The 14th anniversary of the 9/11 terrorist attacks, just as the 13 that preceded it, was marked by politicians issuing a solemn admonition to “never forget.”
As elected leaders, on such an occasion, that reminder is their role and duty.
But it is also their obligation to translate that rallying cry into policy.
They’ll have that chance in the coming months, when Congress will consider extending two programs that provide health care and other compensation to the thousands of first responders who rushed to the World Trade Center on Sept. 11, 2001, and who after working for days, weeks and months in the rubble, dust and toxic air now suffer from debillitating illness.
It is an absolute moral imperative that these programs be extended and funded indefinitely, so that these surviving heroes get the care they need and deserve.
LIVES AT STAKE
There are a lot of lives at stake. Of the 70,000 or so responders and volunteers who worked at the scene in New York, as well as at the Pentagon and the site of the Flight 93 crash in Pennsylvania, more than 33,000 have developed an illness, and around 3,700 have developed cancer.
One would think that helping these people who gave so selflessly themselves at a time of national emergency would be a foregone conclusion.
But the two programs — the World Trade Center Health Program and the September 11th Victim Compensation Fund — were authorized by Congress in 2010 only after contentious debate, and with only a five-year limit.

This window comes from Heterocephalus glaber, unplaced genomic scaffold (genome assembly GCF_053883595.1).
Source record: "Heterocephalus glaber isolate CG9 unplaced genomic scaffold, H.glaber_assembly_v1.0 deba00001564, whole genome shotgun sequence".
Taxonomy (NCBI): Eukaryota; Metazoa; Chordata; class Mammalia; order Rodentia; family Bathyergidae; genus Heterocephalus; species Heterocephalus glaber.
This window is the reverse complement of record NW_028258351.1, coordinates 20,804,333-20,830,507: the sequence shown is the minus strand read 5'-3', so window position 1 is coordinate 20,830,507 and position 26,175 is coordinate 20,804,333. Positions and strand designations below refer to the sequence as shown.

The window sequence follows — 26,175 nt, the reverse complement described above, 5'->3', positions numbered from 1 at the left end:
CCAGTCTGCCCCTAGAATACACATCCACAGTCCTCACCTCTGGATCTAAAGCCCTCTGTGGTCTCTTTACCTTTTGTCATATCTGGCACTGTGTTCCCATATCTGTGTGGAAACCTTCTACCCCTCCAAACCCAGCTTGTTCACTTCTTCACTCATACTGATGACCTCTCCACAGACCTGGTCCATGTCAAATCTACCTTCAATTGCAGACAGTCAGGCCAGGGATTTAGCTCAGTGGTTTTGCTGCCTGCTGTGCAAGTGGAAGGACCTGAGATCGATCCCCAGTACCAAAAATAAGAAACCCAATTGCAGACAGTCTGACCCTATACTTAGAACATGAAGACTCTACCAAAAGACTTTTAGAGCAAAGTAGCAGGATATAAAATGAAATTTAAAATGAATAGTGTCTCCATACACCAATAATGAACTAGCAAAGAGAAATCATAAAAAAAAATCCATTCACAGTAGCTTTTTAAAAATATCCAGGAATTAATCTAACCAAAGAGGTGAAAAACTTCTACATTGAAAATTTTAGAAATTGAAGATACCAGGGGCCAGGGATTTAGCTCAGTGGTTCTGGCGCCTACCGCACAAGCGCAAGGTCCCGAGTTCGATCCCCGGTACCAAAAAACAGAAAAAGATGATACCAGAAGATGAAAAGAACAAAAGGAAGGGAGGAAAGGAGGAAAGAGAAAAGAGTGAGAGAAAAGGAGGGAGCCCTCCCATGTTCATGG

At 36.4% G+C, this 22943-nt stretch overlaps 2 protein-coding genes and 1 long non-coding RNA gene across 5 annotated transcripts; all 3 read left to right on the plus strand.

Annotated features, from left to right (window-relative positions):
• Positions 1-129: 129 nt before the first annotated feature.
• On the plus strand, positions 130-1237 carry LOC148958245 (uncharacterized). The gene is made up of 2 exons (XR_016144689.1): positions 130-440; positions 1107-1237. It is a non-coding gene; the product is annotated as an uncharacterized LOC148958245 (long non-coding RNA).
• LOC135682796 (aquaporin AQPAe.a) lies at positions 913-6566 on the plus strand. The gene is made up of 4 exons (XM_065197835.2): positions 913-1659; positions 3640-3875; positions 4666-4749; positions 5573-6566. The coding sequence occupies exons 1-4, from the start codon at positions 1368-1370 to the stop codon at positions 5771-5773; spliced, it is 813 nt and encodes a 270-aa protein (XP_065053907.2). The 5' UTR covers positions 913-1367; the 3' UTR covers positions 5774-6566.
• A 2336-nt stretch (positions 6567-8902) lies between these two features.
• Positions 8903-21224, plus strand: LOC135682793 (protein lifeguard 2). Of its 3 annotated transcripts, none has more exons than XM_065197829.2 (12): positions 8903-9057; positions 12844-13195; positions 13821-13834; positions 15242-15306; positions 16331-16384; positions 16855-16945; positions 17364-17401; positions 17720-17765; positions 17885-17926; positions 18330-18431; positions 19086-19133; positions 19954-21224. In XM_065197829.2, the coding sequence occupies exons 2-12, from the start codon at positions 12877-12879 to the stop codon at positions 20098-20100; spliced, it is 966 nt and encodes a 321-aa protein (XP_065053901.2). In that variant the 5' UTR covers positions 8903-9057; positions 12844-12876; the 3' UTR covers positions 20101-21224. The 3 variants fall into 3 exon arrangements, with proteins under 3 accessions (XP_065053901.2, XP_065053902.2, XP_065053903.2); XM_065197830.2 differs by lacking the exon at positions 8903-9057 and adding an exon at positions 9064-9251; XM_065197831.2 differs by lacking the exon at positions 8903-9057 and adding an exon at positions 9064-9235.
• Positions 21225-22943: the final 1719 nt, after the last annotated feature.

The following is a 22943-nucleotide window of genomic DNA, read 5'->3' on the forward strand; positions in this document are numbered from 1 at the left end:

Portions of each program will start to expire soon, forcing health-care providers to cut back treatment, and leaving many of the first responders and volunteers staring at an uncertain future.
TREATMENT AT RISK
Many sick people would lose care, and compensation payments already awarded to more than 6,000 victims and their family members could be cut in half.
Among those affected would be Charles Diaz, a captain with the New York City Department of Sanitation Police, whose story is emblematic of what happened on Sept. 11, when uniformed personnel of all kinds rushed from the area in and around Manhattan to help out.
“I tried to rescue as many people as I could and then the towers came down,” he told the Staten Island Advance. “I laid there waiting to die, choking on the dust.”
Diaz survived the day, though with a broken arm.
However, he later developed myeloid leukemia, and his treatment costs $20,000 a month, which he could not pay without the federal 9/11 programs.
Each of the thousands who benefit from the programs has a similar story of heroism and sacrifice, then illness, disability and, sometimes, death. And the tally isn’t complete — doctors expect more cases of cancer to emerge in the coming years.
Congress could ameliorate some of that suffering with the passage of the James L. Zadroga 9/11 Health & Compensation Reauthorization Act, named after a New York City police officer who died from respiratory disease after spending more than 400 hours aiding in recovery at the World Trade Center site.
The act would extend the World Trade Center Health Program Fund indefinitely, and remove the cap on payments under the September 11th Victim Compensation Fund.
More than a few on Capitol Hill see this correctly as the right thing to do.
The bill, introduced in April, has 142 co-sponsors in the House and 36 in Senate. Maine Sens. Susan Collins and Angus King have been on board since spring, while Rep. Chellie Pingree of Maine’s 1st District signed on last week.
The cost of the act is sure to receive scrutiny, just as it did five years ago, when the inclusion of tax increases to pay for the programs was criticized by Republicans.
The health program alone could cost an additional $2 billion over the next five years.
But those are costs we as a country are obligated to pay.
Congress should waste no time in reauthorizing and fully funding the programs, and send the clear message that “Never forget” is more than just a slogan.